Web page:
The Contract Disputes Act imposes a six-year statute of limitations on all claims, whether they are asserted by the contractor or by the Government. See 41 U.S.C. § 7103(a)(4)(A). The limitations period begins to run upon accrual of a claim, which is “the date when all events . . . that fix the alleged liability of either the Government or the contractor and permit assertion of the claim . . . were known or should have been known.” FAR 33.201. Because six years must pass before the claim expires, the precise date of accrual is often little more than an academic question. Indeed, there have been relatively few cases applying the CDA limitations period to Government claims. But accrual has recently become a real and sometimes insurmountable obstacle to Government claims. Here is a short summary of the basic concepts that have emerged from the decisions that have addressed the issue.

1.         The government has the burden of proving timeliness. 

The CDA limitations period is “jurisdictional.” When the government asserts a claim against a contractor, the government has the burden of proving jurisdiction. To do so, the government must establish that the claim was timely asserted. If the government cannot show that the claim was asserted within six years of accrual, the Board or the Court lacks jurisdiction to hear the claim. Raytheon Missile Systems, ASBCA No. 58011 (Jan. 28, 2013) [pdf].

2.         Accrual won’t wait for an audit report.

Many contracting officers look to a DCAA audit report before making a decision about whether to bring a potential claim against a contractor. There are practical reasons for taking this approach, but it won’t save an old claim if the underlying facts should have been known earlier. The CDA statutory period begins to run when the Government knows or reasonably should know of an alleged violation and the resulting impact, not when DCAA identifies it. Raytheon Company, Space & Airborne Systems, ASBCA Nos. 57801 et al. (Apr. 22, 2013) [pdf].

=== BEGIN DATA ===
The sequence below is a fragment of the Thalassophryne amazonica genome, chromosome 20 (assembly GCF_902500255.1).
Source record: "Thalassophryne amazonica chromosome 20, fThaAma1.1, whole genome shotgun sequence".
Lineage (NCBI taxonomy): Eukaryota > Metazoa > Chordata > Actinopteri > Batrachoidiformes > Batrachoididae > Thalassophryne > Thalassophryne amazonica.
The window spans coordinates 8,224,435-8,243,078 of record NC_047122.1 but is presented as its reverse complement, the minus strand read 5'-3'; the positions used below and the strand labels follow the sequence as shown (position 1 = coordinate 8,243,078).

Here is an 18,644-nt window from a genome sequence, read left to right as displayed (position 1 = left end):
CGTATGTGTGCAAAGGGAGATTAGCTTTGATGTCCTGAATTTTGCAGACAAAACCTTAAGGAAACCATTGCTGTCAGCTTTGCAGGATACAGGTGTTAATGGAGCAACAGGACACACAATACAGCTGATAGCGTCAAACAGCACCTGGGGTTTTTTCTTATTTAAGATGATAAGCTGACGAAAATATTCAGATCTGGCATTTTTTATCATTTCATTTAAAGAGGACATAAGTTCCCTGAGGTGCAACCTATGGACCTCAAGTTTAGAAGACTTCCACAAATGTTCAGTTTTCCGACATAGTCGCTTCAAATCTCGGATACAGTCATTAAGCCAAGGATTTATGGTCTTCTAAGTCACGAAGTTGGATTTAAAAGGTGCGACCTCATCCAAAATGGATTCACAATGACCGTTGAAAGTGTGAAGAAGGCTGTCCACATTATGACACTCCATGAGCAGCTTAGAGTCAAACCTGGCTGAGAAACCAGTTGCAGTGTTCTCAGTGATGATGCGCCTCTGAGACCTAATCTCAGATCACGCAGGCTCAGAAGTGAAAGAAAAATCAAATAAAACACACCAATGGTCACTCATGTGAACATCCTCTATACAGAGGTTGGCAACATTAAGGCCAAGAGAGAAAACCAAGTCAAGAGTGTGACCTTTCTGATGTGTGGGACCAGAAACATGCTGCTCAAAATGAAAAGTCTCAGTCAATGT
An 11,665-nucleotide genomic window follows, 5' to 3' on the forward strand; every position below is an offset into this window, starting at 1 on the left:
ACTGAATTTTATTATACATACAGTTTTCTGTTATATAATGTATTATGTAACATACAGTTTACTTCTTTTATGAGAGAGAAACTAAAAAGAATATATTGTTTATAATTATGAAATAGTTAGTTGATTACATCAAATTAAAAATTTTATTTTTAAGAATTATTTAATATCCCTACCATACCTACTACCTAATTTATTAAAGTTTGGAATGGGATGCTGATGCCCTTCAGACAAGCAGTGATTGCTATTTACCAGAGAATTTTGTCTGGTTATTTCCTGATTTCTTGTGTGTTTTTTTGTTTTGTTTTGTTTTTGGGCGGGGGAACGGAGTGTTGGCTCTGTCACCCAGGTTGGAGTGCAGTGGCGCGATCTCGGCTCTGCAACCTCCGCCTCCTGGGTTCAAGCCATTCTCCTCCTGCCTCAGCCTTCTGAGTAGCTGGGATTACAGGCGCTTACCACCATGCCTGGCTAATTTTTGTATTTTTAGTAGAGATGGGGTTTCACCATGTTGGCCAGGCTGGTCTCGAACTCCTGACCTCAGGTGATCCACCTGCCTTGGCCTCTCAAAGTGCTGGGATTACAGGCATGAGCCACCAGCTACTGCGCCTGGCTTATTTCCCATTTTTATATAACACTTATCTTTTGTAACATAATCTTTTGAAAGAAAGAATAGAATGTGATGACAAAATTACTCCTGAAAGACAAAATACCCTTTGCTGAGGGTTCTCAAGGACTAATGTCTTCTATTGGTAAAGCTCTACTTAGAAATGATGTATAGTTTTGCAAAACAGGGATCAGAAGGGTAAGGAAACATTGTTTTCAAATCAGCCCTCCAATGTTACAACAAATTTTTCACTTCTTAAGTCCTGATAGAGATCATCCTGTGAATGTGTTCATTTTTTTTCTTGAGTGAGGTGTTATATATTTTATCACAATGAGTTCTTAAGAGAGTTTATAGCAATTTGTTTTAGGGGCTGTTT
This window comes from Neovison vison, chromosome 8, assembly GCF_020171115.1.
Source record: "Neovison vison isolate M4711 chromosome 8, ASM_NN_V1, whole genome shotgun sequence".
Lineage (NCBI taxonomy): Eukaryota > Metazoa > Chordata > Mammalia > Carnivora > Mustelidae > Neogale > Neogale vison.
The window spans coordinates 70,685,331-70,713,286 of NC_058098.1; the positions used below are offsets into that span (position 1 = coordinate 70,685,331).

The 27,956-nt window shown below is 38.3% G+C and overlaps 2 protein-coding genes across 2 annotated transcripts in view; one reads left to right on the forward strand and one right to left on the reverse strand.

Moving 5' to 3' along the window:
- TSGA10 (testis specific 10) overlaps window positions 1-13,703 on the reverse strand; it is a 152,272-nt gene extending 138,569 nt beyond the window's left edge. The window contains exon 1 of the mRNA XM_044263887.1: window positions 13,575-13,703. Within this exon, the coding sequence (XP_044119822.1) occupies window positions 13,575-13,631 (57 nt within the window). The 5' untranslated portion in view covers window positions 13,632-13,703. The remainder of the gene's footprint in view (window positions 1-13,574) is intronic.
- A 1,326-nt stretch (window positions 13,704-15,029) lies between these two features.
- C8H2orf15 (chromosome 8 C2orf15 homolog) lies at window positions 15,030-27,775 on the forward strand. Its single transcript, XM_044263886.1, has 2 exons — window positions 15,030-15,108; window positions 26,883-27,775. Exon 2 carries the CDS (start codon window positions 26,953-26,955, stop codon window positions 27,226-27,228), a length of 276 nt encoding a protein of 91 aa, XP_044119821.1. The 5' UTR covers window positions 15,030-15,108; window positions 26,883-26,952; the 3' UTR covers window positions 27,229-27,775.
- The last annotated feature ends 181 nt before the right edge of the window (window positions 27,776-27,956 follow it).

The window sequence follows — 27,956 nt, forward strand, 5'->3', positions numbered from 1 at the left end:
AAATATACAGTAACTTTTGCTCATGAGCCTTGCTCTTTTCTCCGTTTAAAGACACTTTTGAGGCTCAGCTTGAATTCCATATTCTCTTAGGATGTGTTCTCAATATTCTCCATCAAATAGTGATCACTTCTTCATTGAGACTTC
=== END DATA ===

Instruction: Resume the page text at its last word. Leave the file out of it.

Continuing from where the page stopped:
3.         Known or should have known is an objective test.

A CDA claim accrues when events that permit the assertion of the claim were “known or should have been known.” This is an objective test. The fact that the contracting officer did not have actual knowledge of the violation or the magnitude of the cost impact is not important. In Raytheon Missile Systems, ASBCA No. 58011 (Jan. 28, 2013) [pdf], for example, Raytheon sought to dismiss a 2011 government claim arising from a 1999 pricing proposal as untimely. In response to Raytheon’s motion, the government argued that the claim did not accrue until 2005, when the contracting officer received a government pricing analyst’s report identifying the claim. The Board rejected the argument completely. In the Board’s words, “claim accrual does not turn upon what a party subjectively understood; it objectively turns on what facts are reasonably knowable.” Because the information giving rise to the claim was within the government’s possession, and therefore knowable, the fact that the government failed to interpret or report the data was irrelevant to the claim accrual.

4.         A claim won’t accrue without an actual impact to the government.

Government knowledge of a contractor violation is necessary for accrual, but it is not sufficient. The government must also be able to recognize the impact of the violation. See Raytheon Co., ASBCA Nos. 57576 & 57679 (Dec. 17, 2012) [pdf]Raytheon Co., Space & Airborne Systems, ASBCA Nos. 57801 et al. (Apr 22, 2013) [pdf]. The latter case addresses Raytheon’s motion to dismiss four government claims arising from a 2004 change in Raytheon’s accounting practices. Raytheon moved to dismiss the claims as untimely, since they were filed in 2011. The Board dismissed three of the claims, which were asserted more than six years after the government received Raytheon’s cost impact statement. But the Board held that that the fourth claim was timely because although the government had information that gave rise to the claim, Raytheon “did not say whether the change would result in cost increases.” The government was not expected to recognize the claim until it received Raytheon’s cost impact statement in 2006, which revealed the adverse impact.